Retired high court justice Byron White dies from pneumonia
WASHINGTON -- Retired Supreme Court Justice Byron R. White, appointed by Democratic President Kennedy but remembered as a law-and-order conservative who opposed much of the court's liberal 1960s agenda, died Monday at 84.
A football star as a young man, White served 31 years on the court before retiring in 1993.
White died Monday morning in Denver, of complications from pneumonia, the court announced. He was the last living former justice.
"He led a storybook life," said John Goldberg, a Vanderbilt law professor who clerked for White from 1992-93, his final year on the court. "I don't think there's a comparable biography anywhere else in modern American history for someone who's done so many important things so well."
Grew up in Colorado
White's story does evoke a movie script, a narrative of a uniquely American 20th-century life.
He grew up in a tiny Colorado town, graduated first in his class and was an All-American football player at the University of Colorado, then went to England as a Rhodes scholar. He received high honors at Yale law school, served in World War II and was known to a generation of sports fans as "Whizzer" White, once the best-paid player in the National Football League. White bristled at the nickname.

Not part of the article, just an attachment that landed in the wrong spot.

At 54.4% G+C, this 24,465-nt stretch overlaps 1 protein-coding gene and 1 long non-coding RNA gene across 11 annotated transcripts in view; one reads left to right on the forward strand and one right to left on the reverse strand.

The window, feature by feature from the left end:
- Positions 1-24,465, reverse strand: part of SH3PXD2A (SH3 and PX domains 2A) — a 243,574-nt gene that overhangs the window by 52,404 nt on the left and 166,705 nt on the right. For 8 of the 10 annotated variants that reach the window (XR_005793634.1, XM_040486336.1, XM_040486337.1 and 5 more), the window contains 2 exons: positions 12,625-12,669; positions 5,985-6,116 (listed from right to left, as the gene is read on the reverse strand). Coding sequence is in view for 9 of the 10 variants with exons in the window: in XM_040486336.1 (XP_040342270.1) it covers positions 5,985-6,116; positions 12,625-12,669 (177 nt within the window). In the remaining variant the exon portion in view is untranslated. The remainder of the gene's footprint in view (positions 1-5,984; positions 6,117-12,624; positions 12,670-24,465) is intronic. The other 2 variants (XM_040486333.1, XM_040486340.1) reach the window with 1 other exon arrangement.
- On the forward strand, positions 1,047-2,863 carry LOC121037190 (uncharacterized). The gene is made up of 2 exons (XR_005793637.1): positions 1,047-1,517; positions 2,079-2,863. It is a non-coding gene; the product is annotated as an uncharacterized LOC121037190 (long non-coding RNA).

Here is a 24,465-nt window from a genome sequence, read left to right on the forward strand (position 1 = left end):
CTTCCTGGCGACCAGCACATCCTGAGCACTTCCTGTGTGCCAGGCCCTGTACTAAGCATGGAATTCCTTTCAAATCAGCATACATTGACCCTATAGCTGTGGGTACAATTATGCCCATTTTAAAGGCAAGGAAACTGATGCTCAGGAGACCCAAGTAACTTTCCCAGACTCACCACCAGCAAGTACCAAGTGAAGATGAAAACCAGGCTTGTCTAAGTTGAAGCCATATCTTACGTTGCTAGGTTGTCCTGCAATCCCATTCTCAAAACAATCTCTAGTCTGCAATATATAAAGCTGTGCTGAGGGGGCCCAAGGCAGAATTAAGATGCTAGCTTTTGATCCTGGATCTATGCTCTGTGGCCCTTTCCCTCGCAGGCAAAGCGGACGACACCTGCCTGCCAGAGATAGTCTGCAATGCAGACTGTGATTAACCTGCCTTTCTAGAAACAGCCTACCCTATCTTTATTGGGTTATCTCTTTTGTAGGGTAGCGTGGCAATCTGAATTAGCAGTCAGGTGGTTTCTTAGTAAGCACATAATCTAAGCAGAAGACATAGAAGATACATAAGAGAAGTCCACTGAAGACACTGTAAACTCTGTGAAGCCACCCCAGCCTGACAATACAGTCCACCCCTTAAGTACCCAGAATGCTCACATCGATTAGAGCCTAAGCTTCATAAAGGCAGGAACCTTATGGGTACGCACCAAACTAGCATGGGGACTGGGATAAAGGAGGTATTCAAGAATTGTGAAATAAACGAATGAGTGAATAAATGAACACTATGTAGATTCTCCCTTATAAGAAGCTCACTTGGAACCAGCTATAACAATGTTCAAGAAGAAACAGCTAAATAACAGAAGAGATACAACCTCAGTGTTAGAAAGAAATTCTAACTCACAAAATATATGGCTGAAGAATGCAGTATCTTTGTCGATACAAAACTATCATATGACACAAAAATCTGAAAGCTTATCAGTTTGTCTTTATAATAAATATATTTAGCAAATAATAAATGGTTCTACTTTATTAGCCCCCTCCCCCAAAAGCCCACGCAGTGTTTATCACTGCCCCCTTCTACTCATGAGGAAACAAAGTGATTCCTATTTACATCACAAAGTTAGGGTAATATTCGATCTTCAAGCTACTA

Chief Justice William H. Rehnquist recalled White as a fine colleague and friend.
"He came as close as anyone I have known to meriting Matthew Arnold's description of Sophocles: 'He saw life steadily and saw it whole,"' Rehnquist said Monday.
Justice Antonin Scalia described White's bone-crushing handshake as a metaphor for a forceful personality.
"If there is one adjective that never could, never would, be applied to Byron White, it is wishy-washy," Scalia said. "You always knew where he stood, that he was not likely to be moved, and hoped that he was lining up on your side of scrimmage."
In making Byron Raymond White his first Supreme Court pick in 1962, Kennedy said White had "excelled in everything he had attempted."
White soon marked his independence from Kenn-edy's brand of liberalism, supporting civil rights laws but dissenting as the court moved to expand other rights and protections that White sometimes found troubling.
He voted to give federal courts broad powers to order racial desegregation of the nation's public schools, but he later opposed broad use of affirmative action to remedy past discrimination in employment.
He had been ill much of the last two years and looked frail during his rare appearances at the Supreme Court. White had kept a court office since his retirement, but closed it last year and moved back to Colorado.